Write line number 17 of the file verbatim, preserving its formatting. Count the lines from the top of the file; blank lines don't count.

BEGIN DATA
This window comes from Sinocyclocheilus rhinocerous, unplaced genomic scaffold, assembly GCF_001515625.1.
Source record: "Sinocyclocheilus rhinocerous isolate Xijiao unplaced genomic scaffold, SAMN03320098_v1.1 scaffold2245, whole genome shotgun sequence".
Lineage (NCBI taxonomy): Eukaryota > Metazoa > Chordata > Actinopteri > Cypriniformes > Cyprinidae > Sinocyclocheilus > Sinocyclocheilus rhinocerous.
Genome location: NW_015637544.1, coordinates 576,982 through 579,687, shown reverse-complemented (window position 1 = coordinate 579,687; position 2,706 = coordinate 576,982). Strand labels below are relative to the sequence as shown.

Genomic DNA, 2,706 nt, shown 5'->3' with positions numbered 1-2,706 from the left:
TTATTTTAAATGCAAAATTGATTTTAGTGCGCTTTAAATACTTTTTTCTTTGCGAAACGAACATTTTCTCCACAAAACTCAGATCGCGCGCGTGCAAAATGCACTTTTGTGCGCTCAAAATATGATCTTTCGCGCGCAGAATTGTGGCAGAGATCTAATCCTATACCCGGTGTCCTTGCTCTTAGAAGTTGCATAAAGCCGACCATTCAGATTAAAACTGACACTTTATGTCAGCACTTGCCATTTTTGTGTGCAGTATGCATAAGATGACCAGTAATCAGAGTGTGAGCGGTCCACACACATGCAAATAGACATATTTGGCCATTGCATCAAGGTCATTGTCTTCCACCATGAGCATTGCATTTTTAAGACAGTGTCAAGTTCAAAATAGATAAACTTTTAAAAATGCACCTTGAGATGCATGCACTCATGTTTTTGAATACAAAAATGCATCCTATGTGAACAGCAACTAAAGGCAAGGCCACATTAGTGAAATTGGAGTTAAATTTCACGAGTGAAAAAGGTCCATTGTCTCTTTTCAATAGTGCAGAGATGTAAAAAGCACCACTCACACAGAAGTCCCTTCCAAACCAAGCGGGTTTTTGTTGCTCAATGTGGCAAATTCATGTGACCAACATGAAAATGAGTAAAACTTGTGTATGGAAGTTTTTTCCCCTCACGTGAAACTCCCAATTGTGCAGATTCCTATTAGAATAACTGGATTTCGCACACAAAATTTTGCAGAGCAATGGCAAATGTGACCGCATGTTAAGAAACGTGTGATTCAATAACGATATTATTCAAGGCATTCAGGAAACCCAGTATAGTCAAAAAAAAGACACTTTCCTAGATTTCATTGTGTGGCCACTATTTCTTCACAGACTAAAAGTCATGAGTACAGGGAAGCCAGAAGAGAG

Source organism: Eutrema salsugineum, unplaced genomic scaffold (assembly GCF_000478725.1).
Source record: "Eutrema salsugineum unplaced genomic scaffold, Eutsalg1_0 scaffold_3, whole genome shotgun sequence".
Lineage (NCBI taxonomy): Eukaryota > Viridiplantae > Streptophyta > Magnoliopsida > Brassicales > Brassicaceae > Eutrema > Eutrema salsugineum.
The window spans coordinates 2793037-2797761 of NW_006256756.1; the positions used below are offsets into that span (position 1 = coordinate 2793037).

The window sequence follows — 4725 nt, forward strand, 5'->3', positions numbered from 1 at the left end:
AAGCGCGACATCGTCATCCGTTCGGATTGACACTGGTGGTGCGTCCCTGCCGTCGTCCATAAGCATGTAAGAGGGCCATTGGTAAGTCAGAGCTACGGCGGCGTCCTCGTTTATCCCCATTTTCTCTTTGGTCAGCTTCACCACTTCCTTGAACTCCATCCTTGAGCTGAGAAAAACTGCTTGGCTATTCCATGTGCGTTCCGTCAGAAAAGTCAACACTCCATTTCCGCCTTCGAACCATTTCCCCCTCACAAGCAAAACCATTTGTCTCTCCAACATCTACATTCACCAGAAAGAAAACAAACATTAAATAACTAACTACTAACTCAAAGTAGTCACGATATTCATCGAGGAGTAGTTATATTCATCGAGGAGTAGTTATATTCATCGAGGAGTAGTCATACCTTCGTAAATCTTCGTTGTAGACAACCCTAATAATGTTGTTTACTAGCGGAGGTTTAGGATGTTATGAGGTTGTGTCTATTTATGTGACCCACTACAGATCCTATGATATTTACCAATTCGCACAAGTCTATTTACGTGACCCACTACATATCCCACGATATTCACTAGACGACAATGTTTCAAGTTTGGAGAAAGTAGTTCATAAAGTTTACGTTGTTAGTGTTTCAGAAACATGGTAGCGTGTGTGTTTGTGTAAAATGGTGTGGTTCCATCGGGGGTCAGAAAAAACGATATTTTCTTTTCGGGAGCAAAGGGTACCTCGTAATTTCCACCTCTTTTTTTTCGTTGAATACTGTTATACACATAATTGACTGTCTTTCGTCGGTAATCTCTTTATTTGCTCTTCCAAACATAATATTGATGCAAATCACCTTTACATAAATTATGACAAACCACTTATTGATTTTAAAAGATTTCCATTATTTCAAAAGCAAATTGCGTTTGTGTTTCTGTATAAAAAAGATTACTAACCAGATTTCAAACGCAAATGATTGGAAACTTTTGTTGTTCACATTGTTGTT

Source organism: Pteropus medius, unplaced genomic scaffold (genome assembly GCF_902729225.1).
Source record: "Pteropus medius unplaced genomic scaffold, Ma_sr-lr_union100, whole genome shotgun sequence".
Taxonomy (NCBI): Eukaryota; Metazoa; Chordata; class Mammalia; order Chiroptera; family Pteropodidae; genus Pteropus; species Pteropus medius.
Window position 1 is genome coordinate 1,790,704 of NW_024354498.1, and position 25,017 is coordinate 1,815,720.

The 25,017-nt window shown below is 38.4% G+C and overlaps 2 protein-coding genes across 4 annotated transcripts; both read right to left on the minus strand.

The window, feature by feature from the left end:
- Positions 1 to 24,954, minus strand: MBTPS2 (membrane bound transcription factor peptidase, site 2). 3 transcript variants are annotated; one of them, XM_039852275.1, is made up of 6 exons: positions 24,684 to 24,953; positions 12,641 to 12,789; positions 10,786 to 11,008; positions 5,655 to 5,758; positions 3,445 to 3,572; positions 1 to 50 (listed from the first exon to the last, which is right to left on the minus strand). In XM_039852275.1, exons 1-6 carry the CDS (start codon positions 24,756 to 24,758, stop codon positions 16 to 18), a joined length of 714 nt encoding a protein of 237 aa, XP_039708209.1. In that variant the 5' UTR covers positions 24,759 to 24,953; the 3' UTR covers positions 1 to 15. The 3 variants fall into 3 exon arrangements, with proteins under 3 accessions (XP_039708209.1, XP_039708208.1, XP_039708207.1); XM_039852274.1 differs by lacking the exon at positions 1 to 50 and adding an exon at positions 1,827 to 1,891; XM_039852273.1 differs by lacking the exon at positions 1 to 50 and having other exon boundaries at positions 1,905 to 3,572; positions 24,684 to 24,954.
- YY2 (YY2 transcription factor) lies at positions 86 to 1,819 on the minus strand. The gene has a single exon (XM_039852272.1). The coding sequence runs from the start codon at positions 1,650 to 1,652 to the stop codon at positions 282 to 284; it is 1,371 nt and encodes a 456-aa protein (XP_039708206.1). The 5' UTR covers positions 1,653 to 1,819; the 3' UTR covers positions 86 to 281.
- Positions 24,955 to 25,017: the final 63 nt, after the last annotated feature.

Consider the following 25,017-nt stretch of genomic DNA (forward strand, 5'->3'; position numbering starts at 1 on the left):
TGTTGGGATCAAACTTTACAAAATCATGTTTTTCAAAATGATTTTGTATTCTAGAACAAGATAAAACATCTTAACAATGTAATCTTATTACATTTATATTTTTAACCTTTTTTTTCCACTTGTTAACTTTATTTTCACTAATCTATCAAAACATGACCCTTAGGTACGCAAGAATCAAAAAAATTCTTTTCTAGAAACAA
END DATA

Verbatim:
The 25,017-nt window shown below is 38.4% G+C and overlaps 2 protein-coding genes across 4 annotated transcripts; both read right to left on the minus strand.